A fan’s guide – the club from early doors to today
The pride of Inchicore, west Dublin, St Patrick’s Athletic won the league at their first attempt in 1952 and have never been relegated since.
Often capable of stellar performances in Europe – a 0-0 draw at Celtic in 1998 stands out, plus more recent wins over teams from Sweden, Russia and Bosnia & Herzegovina – St Pat’s are currently the last side from Dublin to lift the Irish title.
Behind the 2013 win and other notable achievements at Richmond Park, both as a player and manager, Liam Buckley serves as an exemplary figurehead at this well run, community club with a solid fan base.
Moving to Emmet Road shortly after their foundation in 1929, St Pat’s took the momentum of winning the Leinster Senior League and Cup into their accession into the League of Ireland in 1951. With Irish-capped striker Shay Gibbons top scorer, the Inchicore club won the league in its debut season, following up with two more titles fielding internationals Dinny Lowry in goal and Tommy Dunne at half-back. Ronnie Whelan, father of the Liverpool star of the same name, also won FAI Cup medals at inside-forward for St Pat’s in 1959 and 1961, and was later capped twice for Ireland.
Kicking off an initially patchy European record with an 8-1 aggregate defeat to Dunfermline, the club lay in the doldrums for two decades before things started moving again in the 1980s. After witnessing a notable debut season from a 21-year-old Paul McGrath before he left for Old Trafford, Richmond Park welcome the arrival of Brian Kerr, a former assistant coach at Drogheda and a man with no senior playing experience.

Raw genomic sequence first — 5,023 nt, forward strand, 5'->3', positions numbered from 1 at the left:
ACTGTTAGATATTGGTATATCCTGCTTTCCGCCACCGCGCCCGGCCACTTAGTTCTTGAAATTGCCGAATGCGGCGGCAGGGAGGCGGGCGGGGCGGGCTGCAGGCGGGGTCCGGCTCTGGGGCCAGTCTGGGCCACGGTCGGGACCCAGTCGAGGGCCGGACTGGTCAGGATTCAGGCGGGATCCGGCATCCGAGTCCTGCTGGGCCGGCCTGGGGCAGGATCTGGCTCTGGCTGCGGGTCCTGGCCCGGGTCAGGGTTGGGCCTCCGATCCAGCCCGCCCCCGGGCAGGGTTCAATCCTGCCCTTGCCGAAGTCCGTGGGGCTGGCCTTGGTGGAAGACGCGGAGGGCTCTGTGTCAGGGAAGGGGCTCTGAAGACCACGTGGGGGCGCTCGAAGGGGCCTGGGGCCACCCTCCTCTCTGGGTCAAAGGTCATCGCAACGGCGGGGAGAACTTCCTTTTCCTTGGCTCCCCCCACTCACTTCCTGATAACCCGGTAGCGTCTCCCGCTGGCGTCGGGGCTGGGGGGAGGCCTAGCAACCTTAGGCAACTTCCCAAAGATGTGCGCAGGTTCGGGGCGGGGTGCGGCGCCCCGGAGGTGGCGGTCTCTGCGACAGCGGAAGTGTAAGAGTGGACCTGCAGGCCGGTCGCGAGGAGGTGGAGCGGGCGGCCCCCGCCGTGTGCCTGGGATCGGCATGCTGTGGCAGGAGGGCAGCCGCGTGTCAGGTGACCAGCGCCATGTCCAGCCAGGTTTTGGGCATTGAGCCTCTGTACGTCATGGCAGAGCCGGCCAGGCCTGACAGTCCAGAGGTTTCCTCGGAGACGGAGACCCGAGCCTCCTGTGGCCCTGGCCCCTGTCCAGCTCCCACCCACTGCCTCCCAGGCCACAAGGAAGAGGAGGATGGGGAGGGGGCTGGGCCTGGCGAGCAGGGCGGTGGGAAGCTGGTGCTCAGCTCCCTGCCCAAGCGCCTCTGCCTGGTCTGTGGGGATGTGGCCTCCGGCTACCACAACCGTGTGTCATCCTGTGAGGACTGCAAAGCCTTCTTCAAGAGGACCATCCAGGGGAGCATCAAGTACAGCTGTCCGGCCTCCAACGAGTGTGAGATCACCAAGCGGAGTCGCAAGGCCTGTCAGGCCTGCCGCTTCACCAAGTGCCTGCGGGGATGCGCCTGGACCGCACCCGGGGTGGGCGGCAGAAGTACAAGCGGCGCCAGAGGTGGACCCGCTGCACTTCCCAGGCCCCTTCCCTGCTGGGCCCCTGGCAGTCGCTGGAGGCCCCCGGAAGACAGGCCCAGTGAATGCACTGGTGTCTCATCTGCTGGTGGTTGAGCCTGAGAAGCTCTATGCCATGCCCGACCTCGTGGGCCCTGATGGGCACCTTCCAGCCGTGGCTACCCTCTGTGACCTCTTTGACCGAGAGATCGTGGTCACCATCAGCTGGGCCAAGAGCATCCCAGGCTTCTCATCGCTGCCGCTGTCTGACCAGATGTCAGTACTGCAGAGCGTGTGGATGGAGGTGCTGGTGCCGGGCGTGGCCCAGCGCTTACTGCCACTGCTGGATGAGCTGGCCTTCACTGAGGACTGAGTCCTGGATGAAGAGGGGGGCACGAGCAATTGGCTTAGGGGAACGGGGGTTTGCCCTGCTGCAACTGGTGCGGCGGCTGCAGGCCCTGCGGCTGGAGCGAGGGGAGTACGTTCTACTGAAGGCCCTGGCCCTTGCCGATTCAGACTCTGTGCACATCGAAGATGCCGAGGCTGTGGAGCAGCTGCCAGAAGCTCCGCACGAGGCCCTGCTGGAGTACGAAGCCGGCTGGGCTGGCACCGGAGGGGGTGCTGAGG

Kerr worked near miracles to create a title-winning side with little budget. He discovered midfielder Pat Fenlon and later St Pat’s stalwart Paul Osam, both then teenagers but soon to lift the club’s first league title for 34 years. Anchoring the defence was converted centre-forward Damien Byrne, who had shared in Kerr’s disappointment when St Pat’s lost the title on the last day of the 1987-88 campaign. Two years later, they were champions.
Two years after that, the club was all but dead. A series of strange moves behind the scenes – at a time when St Pat’s were playing at Harold’s Cross during the rebuilding of Richmond Park – had all but bankrupted the club. Kerr himself was of several backers who saved St Patrick’s Athletic, sealing his revered status.
Kerr then went one better. Having sold key players during the financial crisis, he brought in Eddie Gormley to pilot his midfield and, with a rebuilt side at a rebuilt Richmond Park, won the title again in 1996. Behind the success was also Pat Dolan, a former St Pat’s player who had headed up the club’s commercial team during the lean years and helped turn things around.